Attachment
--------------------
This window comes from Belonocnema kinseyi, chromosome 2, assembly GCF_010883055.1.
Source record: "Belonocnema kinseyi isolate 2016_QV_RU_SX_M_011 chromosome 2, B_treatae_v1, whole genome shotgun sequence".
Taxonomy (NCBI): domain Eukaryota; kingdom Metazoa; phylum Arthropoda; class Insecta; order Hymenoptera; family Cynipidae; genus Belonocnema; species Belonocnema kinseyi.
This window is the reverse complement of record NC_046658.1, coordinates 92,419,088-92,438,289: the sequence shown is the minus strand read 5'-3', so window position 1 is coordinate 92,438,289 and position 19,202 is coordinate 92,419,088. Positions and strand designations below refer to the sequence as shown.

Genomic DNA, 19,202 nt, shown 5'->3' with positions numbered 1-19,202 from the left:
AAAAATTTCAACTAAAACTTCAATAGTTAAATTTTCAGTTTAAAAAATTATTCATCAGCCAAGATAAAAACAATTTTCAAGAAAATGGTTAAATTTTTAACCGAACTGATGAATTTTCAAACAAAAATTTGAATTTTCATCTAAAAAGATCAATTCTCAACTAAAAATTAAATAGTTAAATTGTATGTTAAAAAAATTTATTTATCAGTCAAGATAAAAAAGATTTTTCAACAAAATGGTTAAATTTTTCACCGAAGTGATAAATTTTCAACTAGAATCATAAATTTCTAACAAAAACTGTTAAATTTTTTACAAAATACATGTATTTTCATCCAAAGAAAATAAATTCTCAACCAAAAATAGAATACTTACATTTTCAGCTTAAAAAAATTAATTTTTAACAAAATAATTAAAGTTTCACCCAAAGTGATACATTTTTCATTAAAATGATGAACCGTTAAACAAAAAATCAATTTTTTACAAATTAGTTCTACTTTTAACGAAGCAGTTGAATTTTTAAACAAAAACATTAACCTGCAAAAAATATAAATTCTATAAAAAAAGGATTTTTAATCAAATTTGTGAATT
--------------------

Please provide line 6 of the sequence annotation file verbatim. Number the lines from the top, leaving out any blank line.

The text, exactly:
AAAAATTTCAACTAAAACTTCAATAGTTAAATTTTCAGTTTAAAAAATTATTCATCAGCCAAGATAAAAACAATTTTCAAGAAAATGGTTAAATTTTTAACCGAACTGATGAATTTTCAAACAAAAATTTGAATTTTCATCTAAAAAGATCAATTCTCAACTAAAAATTAAATAGTTAAATTGTATGTTAAAAAAATTTATTTATCAGTCAAGATAAAAAAGATTTTTCAACAAAATGGTTAAATTTTTCACCGAAGTGATAAATTTTCAACTAGAATCATAAATTTCTAACAAAAACTGTTAAATTTTTTACAAAATACATGTATTTTCATCCAAAGAAAATAAATTCTCAACCAAAAATAGAATACTTACATTTTCAGCTTAAAAAAATTAATTTTTAACAAAATAATTAAAGTTTCACCCAAAGTGATACATTTTTCATTAAAATGATGAACCGTTAAACAAAAAATCAATTTTTTACAAATTAGTTCTACTTTTAACGAAGCAGTTGAATTTTTAAACAAAAACATTAACCTGCAAAAAATATAAATTCTATAAAAAAAGGATTTTTAATCAAATTTGTGAATT